When it comes to programming new films, the Screen Machine is in a fairly unique position. On the one hand, because we almost always visit a location for at least two days (we’re trying to phase out ‘one night stands’ where possible) we can at least offer a range of film choices to each community—unlike, say, a film club’s monthly DVD screening.  But on the other hand, we’re still only one screen, so we can’t possibly reflect the full range of what’s on offer in the multiplexes, and we have to choose films that, as far as possible, will remain popular for a full 12 week tour.

The way the big film companies work doesn’t help.  They have their times of year—Easter, summer holidays, Christmas—when they want to release their biggest titles, especially those for children and families. But a consequence of this approach is that they make little effort to have a spread of interesting new films right through the year.  So for us on the Screen Machine, it’s feast or famine: a glut of high profile films all at once, then a thin period with few films that are getting much media attention. And, like any cinema, we rely heavily on the media excitement around a big new film to draw our audiences in.

It really doesn’t help when one company—Disney—releases two highly anticipated and long-awaited family films in quick succession. So, Toy Story 4 was released on 21 June, and Lion King followed just four weeks later. You can see how even the multiplexes are struggling with this: I’m writing this on 7th August and the Vue close to our office in Edinburgh has 12 screenings today of the Lion King, but also still five screenings of Toy Story 4, almost seven weeks after it was released.

So here’s the conundrum we have to resolve.  Toy Story 4 is proving hugely popular on the Screen Machine, selling out many of its screenings.  So we don’t want to deprive any community on our circuit of the chance to see it. But if we hold Lion King till the start of a new tour circuit, that will be many weeks after it launched, and it will have faded from media consciousness, and many children may be disappointed.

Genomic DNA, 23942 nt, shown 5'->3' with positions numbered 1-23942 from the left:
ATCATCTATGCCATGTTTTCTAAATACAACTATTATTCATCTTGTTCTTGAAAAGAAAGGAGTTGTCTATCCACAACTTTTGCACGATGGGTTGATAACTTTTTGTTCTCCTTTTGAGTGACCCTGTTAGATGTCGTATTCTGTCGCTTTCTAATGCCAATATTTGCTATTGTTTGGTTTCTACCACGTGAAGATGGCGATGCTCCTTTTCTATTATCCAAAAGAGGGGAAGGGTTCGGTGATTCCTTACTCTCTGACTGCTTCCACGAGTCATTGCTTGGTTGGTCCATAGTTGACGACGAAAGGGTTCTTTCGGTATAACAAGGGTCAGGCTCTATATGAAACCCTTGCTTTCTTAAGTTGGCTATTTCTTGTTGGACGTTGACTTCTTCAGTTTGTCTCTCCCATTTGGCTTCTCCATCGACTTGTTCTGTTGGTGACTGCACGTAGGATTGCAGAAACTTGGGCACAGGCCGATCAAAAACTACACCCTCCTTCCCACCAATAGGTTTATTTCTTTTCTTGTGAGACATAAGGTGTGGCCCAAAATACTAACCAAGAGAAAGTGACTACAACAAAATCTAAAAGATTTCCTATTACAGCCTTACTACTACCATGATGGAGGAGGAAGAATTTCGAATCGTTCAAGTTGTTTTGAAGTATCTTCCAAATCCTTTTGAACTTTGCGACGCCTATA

And there’s another factor that complicates matters even further: these two films have a huge appeal for adult cinema-goers as well (with or without attendant children!). It’s 24 years since the first Toy Story, 25 years since the original Lion King: these were seminal films for an entire generation of children who, as adults, want to relive their childhood excitement, and that helps to swell our audiences, and increase demand for both films.

We’ve therefore taken the difficult decision to run both films in tandem so that, until Toy Story 4 has completed its run, there will be a number of communities where we’ll screen both films. We know this has a downside: parents may find they’re under pressure to fund two visits to the cinema rather than one, and in some locations the need to fit in both titles may squeeze out other films, appealing to a different audience.  But what it comes down to is this: we don’t want to disappoint our audiences, and we do want to make the most of such exceptionally popular films.  While we do get very generous funding from Creative Scotland and Highlands and Islands Enterprise, we also need to maximise our box office when possible, and it’s the sold out performances for films like these that enable us to underwrite more specialist programme choices.

Be reassured, though, that we’re still aiming to offer a wide choice of films, with our new, and third, season of Films We Love, showcasing some recent British independent movies that we think you’ll like.

Robert Livingston

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